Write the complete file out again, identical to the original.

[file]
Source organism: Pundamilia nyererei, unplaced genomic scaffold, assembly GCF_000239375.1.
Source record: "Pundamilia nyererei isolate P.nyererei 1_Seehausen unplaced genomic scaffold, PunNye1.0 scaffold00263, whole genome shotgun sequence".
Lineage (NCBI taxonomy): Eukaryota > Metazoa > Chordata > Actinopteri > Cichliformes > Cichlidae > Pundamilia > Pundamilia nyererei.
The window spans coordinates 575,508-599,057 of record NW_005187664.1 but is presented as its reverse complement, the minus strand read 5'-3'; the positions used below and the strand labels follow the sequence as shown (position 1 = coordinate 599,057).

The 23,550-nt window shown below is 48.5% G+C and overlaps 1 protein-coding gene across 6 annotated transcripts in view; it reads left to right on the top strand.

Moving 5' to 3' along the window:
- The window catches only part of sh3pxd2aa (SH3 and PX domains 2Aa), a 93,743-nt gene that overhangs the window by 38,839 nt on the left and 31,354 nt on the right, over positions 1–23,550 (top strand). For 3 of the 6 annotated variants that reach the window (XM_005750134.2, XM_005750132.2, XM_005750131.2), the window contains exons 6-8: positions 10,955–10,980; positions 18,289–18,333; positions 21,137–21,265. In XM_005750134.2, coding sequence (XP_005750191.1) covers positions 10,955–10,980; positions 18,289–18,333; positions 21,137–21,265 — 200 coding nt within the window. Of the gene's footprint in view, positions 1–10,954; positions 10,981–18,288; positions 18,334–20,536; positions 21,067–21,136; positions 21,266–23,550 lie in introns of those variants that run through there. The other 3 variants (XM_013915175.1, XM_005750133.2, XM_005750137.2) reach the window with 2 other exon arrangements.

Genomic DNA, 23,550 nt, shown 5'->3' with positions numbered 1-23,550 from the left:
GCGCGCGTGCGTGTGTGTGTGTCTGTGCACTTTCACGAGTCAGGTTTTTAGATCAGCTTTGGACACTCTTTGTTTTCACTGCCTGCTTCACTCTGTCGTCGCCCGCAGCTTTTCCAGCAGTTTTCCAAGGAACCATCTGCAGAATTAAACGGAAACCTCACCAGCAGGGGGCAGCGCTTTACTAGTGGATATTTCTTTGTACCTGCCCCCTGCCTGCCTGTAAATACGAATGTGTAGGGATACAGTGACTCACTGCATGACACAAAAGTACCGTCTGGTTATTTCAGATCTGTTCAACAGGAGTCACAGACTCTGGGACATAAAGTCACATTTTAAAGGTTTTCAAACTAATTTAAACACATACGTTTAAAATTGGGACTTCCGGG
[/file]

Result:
Source organism: Pundamilia nyererei, unplaced genomic scaffold, assembly GCF_000239375.1.
Source record: "Pundamilia nyererei isolate P.nyererei 1_Seehausen unplaced genomic scaffold, PunNye1.0 scaffold00263, whole genome shotgun sequence".
Lineage (NCBI taxonomy): Eukaryota > Metazoa > Chordata > Actinopteri > Cichliformes > Cichlidae > Pundamilia > Pundamilia nyererei.
The window spans coordinates 575,508-599,057 of record NW_005187664.1 but is presented as its reverse complement, the minus strand read 5'-3'; the positions used below and the strand labels follow the sequence as shown (position 1 = coordinate 599,057).

The 23,550-nt window shown below is 48.5% G+C and overlaps 1 protein-coding gene across 6 annotated transcripts in view; it reads left to right on the top strand.

Moving 5' to 3' along the window:
- The window catches only part of sh3pxd2aa (SH3 and PX domains 2Aa), a 93,743-nt gene that overhangs the window by 38,839 nt on the left and 31,354 nt on the right, over positions 1–23,550 (top strand). For 3 of the 6 annotated variants that reach the window (XM_005750134.2, XM_005750132.2, XM_005750131.2), the window contains exons 6-8: positions 10,955–10,980; positions 18,289–18,333; positions 21,137–21,265. In XM_005750134.2, coding sequence (XP_005750191.1) covers positions 10,955–10,980; positions 18,289–18,333; positions 21,137–21,265 — 200 coding nt within the window. Of the gene's footprint in view, positions 1–10,954; positions 10,981–18,288; positions 18,334–20,536; positions 21,067–21,136; positions 21,266–23,550 lie in introns of those variants that run through there. The other 3 variants (XM_013915175.1, XM_005750133.2, XM_005750137.2) reach the window with 2 other exon arrangements.

Genomic DNA, 23,550 nt, shown 5'->3' with positions numbered 1-23,550 from the left:
GCGCGCGTGCGTGTGTGTGTGTCTGTGCACTTTCACGAGTCAGGTTTTTAGATCAGCTTTGGACACTCTTTGTTTTCACTGCCTGCTTCACTCTGTCGTCGCCCGCAGCTTTTCCAGCAGTTTTCCAAGGAACCATCTGCAGAATTAAACGGAAACCTCACCAGCAGGGGGCAGCGCTTTACTAGTGGATATTTCTTTGTACCTGCCCCCTGCCTGCCTGTAAATACGAATGTGTAGGGATACAGTGACTCACTGCATGACACAAAAGTACCGTCTGGTTATTTCAGATCTGTTCAACAGGAGTCACAGACTCTGGGACATAAAGTCACATTTTAAAGGTTTTCAAACTAATTTAAACACATACGTTTAAAATTGGGACTTCCGGG